Thinking back to the AIDS-plagued days of the 1980s, New York musician and budding playwright Jonathan Larson conceived the idea for a stage work the likes of which had never before been presented on Broadway.
The idea: make the impoverished outcasts and homeless of his day the characters of a play that would cast light on their shadow world and bring them to life with a rock and pop musical.
The creative challenge of such an undertaking would frighten away the less talented, but the multi-talented Larson was equal to the task. He not only wrote it, he wrote it all—book, music and lyrics. The plan then was to present his work off Broadway to see if it could attract audiences and muster favorable reviews. If “Rent” could attract both, would it be ready to hit the big time?
Larson created a large, diverse cast of characters–artists and musicians, playboys and playgirls, AIDS victims and addicts, sweethearts and scoundrels, and a few members of what today we tend to classify with the alphabetical scramble of LGBTQ. These diverse souls are united in the struggle to survive, to find a meaning for their lives and, if possible, a meaningful other in life.
Larson gave this motley bunch a home in a comfortless loft on the wrong side of New York City, a cheerless space that reflected their collective inability to come up with the rent. Among them was an aspiring filmmaker working to capture their lifestyle (if you could call it that) whom we see as the play opens. Moving among the occupants of the loft, his intent is to bring their story to life. The stories that emerge are set to music from toe-tapping rock to songs of love, loss and longing. .
Everything was in place to test the appeal of “Rent” with audiences. But when “Rent” premiered in 1996, Larson was unable to attend. He had died suddenly the day before of an undiagnosed heart ailment, at the age of 35. His posthumous success came when his show drew crowds, filled the house, and ultimately moved up to Broadway in 2006, where it ran 12 years, winning a Tony award and Pulitzer Prize.
“Rent” has now been adapted for local audiences by the Stockton Civic Theatre and will be presented in August by the Sacramento’s Broadway at Music Circus.
Today, with the menace of AIDS replaced by the menace of Covid and increasing numbers of the homeless visible throughout American cities, the play has gained fresh perspective, dealing as it does with related questions of identity, anxiety, and what it means to belong–or not belong–in modern America.
It’s an ambitious undertaking by director Dennis Beasley, music director Amy Dahlstrom, choreographer James Reed, 22 cast members and a dedicated crew, but their combined talents succeed in bringing us a memorable production, a vivid sense of Larson’s innovative talents and proof that more than a quarter century after its debut, “Rent” has met the test of time, giving new meaning to the current era of diversity and inclusion.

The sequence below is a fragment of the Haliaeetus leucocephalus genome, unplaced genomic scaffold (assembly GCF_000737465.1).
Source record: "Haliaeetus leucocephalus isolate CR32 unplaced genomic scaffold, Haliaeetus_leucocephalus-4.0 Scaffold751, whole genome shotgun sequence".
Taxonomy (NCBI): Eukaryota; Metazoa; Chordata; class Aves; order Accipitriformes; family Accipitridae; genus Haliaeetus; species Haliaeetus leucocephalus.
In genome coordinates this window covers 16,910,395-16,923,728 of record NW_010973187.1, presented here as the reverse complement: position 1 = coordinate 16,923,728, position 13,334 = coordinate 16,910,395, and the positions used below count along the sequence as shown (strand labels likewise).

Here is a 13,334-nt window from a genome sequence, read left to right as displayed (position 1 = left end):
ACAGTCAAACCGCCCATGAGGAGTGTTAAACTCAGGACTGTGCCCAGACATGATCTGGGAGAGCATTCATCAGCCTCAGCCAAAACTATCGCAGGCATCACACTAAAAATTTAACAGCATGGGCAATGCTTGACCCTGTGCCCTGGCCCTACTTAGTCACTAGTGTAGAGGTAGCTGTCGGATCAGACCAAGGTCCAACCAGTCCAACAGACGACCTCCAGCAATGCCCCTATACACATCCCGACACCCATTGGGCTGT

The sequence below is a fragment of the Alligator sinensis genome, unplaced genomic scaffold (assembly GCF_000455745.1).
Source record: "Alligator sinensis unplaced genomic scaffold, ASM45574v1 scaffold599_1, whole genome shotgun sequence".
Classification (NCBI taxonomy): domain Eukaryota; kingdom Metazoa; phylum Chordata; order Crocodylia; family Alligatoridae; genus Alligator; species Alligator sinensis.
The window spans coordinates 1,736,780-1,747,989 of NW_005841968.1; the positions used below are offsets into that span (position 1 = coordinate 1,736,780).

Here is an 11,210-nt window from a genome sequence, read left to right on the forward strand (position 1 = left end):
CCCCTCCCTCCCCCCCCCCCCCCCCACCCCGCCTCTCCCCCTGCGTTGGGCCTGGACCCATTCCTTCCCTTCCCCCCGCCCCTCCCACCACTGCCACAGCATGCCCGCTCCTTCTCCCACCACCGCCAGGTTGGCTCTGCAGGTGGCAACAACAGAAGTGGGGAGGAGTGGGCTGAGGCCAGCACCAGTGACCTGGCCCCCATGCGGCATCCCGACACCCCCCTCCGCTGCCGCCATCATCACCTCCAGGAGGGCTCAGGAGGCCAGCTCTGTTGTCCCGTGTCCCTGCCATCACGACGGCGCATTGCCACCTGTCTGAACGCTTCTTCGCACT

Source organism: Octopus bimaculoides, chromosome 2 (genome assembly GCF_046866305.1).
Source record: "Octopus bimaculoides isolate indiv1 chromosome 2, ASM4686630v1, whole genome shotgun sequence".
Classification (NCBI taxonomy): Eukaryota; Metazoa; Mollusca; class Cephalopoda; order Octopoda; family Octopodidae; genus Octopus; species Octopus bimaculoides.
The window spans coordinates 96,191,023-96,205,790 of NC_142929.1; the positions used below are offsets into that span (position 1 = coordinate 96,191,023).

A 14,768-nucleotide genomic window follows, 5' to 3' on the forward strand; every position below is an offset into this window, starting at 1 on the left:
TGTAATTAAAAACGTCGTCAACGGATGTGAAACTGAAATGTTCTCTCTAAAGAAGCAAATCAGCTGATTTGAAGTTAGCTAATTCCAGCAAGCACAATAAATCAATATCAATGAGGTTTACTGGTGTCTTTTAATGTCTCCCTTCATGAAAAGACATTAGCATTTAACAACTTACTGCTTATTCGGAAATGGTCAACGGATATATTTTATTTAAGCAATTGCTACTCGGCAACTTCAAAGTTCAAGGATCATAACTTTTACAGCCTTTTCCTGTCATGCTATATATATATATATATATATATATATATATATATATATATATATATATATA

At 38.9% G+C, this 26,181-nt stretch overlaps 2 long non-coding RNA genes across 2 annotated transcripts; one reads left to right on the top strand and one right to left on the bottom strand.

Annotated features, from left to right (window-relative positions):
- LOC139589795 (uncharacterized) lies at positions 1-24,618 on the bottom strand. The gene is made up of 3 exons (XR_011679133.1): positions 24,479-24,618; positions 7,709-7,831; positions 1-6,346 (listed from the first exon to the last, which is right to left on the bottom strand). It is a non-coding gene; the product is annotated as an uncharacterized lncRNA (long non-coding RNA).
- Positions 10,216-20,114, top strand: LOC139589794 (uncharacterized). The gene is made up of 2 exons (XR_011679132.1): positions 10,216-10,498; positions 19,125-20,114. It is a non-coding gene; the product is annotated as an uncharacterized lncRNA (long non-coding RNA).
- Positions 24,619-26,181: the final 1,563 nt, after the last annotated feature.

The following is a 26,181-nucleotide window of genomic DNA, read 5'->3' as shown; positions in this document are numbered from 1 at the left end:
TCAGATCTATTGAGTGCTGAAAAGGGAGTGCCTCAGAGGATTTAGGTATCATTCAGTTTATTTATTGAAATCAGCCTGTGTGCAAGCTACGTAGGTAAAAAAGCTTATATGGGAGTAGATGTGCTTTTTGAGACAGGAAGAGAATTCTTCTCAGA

Keep your eyes open and your applause ready for performances such as Kahlan Gentry’s lively Mimi Marquez and Cheyenne Wells as performance artist Maureen Johnson, Cole Bryant’s Tom Collins, Gavin Self’s Angel, Joanne Jefferson and Mrs. Jefferson (Jessica Spencer and Leiyah Russell), filmmaker Mark Cohen (Brogan Keene) and film subject Roger Davis (Anthony Allen).
Memorable songs abound here and it will be easy for you to pick your favorites. Mine included “Another Day.” “Over the Moon,” “I Should Tell You,” “A Happy New Year” and “Take Me or Leave Me.”
Not to give the plot away, but be prepared for a few wholly unexpected surprises including holiday festivities, a tango party (with dancing tangonistas Mark and Joanne) and a finale which provides hope to the denizens of the loft by celebrating the power of love to defy mortality.
Admittedly, this is not a play for everyone (better to leave the kids and grumps at home). But the energy and originality of this production will offer many a new dimension of musical theatre, another welcome demonstration of local performers giving it their all, and a salute to the craft and courage of the playwright.
As usual, the good-humored toastmaster of the Stockton Civic has come up with a beverage for playgoers that pays tribute to the current production. The Tango Maureen is a passion fruit vodka in the spirit of the play that combines a triple-header of P.O.G. (pineapple, orange and guava juice), with strawberry syrup and lemon lime soda, topped with a rock candy stick ideal for stirring. Use yours to toast the man who ran all the risks and took all the chances and didn’t live to see his success.
Here’s to you, Jonathan Larson.
Performances: Thursday-Saturday at 7:30 p.m. Sunday matinee at 2:30 p.m. Final performance July 9.
Prices: Adults $31.. Seniors $26. Students $18.
Information: SCT box office (209) 474-2424.
Business office: (209) 473-2400.
A retired reporter and editor, Stockton resident Howard Lachtman has written Delta-centered detective stories, Stockton Civic Theatre reviews and a variety of baseball tales for Soundings. In 2006. he was honored by the Stockton Arts Commission for “24 years of superior review and commentary on the performing and literary arts in Stockton.”